Humility and honesty— part 1
40 blogs of Lent — day 37
We all like to be with people with whom we have things in common. We choose to drink with people with a similar interest or political outlook, and social media does not connect us with a wider range of people but a narrower one. In 2016, people were surprised on both sides by the Brexit vote. People had followed people with similar views and no one expected such a close result. Social media allows us to connect with a larger range of views then ever before, but people are more interested in being with like minded people.
The fallout was bad. Abuse of Brexiteers by Remoaners and vice versa has continued for years. Nobody wants to be the one who wants to be the first to offer to sit around a table with a cup of tea or pint of beer with the other side and start the long journey back to friendship. When cartoonist Dave Walker published the cartoon below in 2018, it was the leave/remain picture which was hardest to take.
15 “If your brother sins against you, go and tell him his fault, between you and him alone. If he listens to you, you have gained your brother. 16 But if he does not listen, take one or two others along with you, that every charge may be established by the evidence of two or three witnesses. 17 If he refuses to listen to them, tell it to the church. And if he refuses to listen even to the church, let him be to you as a Gentile and a tax collector.Matthew 18:15–17
This is not a rule book. This is not about heavy handedness. This is still about humility.
In working through Matthew’s Gospel I have found it to be meticulously organised, nothing is there by mistake. The gospel is a narrative broken up by the teaching of Jesus. The teachings are organised as follows:
- Chapters 5-7: Teaching the disciples, the Sermon on the Mount
- Chapter 10: Teaching the disciples on mission.
- Chapter 13: Teaching the people in parables.
- Chapter 18: Teaching the disciples about humility
- Chapter 23: Teaching the people about the pharisees, and Chapters 24 & 25: Teaching the disciples about Christ’s return.
There is nothing slapdash in Matthew, all is purposefully organised. This is a passage about reconciliation, and like the rest of the chapter it is a very difficult teaching to take. When we have been estranged it is natural to say, “She hurt me, she has to make the first move.” Jesus is here telling the hurt party to make the first move, which goes against all we feel.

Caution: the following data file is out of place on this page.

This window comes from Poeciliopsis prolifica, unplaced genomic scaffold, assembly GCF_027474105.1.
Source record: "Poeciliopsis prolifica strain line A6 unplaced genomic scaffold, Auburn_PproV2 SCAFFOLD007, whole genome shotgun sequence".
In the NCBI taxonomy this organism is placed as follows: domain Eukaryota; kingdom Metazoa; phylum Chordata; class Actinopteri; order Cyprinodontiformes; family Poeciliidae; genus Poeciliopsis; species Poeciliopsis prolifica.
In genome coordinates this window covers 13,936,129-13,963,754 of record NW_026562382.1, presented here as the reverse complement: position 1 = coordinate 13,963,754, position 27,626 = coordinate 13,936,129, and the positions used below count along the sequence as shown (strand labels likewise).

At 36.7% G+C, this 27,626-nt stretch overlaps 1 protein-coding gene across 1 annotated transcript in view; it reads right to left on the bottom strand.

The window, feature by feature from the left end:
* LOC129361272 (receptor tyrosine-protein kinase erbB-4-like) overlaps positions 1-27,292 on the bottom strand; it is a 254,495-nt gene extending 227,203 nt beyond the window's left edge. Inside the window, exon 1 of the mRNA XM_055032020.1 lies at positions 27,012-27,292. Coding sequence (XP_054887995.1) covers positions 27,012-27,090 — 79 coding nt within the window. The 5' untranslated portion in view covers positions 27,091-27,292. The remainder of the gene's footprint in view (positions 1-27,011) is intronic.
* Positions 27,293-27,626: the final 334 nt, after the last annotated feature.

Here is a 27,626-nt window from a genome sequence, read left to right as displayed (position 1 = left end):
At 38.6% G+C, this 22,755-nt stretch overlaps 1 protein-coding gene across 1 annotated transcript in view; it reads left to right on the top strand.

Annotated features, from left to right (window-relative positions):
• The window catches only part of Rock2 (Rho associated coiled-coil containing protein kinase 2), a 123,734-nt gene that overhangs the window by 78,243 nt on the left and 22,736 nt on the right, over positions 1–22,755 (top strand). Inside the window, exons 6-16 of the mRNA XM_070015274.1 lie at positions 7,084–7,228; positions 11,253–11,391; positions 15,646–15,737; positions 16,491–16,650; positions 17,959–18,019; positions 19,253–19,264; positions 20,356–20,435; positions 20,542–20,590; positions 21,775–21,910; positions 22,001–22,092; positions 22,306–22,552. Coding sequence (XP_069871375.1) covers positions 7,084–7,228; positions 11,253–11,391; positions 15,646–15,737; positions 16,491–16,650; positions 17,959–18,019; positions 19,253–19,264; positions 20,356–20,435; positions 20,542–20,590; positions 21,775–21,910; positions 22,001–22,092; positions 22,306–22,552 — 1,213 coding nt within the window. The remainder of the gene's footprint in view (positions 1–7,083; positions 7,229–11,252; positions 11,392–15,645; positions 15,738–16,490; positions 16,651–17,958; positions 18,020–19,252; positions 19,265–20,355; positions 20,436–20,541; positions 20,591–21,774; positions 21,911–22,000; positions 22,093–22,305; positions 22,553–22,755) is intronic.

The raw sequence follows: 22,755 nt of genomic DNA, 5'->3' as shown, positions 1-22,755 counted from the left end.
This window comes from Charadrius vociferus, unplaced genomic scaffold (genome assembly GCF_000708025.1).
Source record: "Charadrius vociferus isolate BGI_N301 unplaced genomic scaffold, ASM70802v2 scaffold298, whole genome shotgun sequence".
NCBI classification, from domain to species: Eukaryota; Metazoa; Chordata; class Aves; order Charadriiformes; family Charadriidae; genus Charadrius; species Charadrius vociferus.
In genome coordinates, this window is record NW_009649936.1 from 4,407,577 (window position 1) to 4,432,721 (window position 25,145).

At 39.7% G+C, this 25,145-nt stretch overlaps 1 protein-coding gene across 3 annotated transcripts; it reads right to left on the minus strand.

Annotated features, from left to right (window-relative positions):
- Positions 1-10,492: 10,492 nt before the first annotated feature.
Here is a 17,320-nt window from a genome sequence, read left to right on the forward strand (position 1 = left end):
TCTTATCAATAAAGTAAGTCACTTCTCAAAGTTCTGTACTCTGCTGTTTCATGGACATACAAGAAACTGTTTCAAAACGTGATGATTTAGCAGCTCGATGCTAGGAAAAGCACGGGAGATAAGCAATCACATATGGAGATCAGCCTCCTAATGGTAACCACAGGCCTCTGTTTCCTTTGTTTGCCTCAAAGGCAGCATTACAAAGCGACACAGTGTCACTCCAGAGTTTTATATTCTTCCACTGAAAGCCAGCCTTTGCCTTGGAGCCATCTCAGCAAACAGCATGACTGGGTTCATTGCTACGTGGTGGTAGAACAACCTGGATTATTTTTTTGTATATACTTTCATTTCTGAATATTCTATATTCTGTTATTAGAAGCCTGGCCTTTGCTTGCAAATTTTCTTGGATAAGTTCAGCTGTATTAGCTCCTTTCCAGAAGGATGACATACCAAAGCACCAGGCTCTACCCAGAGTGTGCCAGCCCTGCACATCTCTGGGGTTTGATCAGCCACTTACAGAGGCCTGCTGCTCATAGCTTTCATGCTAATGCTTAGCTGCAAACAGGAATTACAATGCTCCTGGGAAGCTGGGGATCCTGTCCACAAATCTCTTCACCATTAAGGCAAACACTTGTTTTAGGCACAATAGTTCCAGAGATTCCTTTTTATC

Jesus came not only to reconcile people to God, but also to reconcile people with each other. He taught that loving others as you love yourself is equal to loving God. John taught: “Whoever says he is in the light and hates his brother is still in darkness. Whoever loves his brother abides in the light, and in him there is no cause for stumbling.” (1 John 2:9–10.)
The other person is important, and the most important thing is to be reconciled. It does not matter if we are the hurt party or the one who hurt others. If you were at fault you need to apologise, if you have been hurt people need to treat you gently goes without saying, although people do ignore this and complain that you are too sensitive, but you need to be gentle. Talk to them, buy them a drink, it will not be easy and may tire you out, so get some support, support for your emotional state. We are not trying to prove anyone wrong we are trying to bring someone back.
It takes humility to approach someone like this, and it may not work. We may even end up being hurt again, but this should not stop us. Only when it is clear that the other person refuses to be reconciled do we, quietly and not in public, treat them like a tax collector, to use Jesus’ phrase. Hang on a bit, didn’t Jesus’ disciples contain at least one tax collector? Maybe that isn’t too bad either.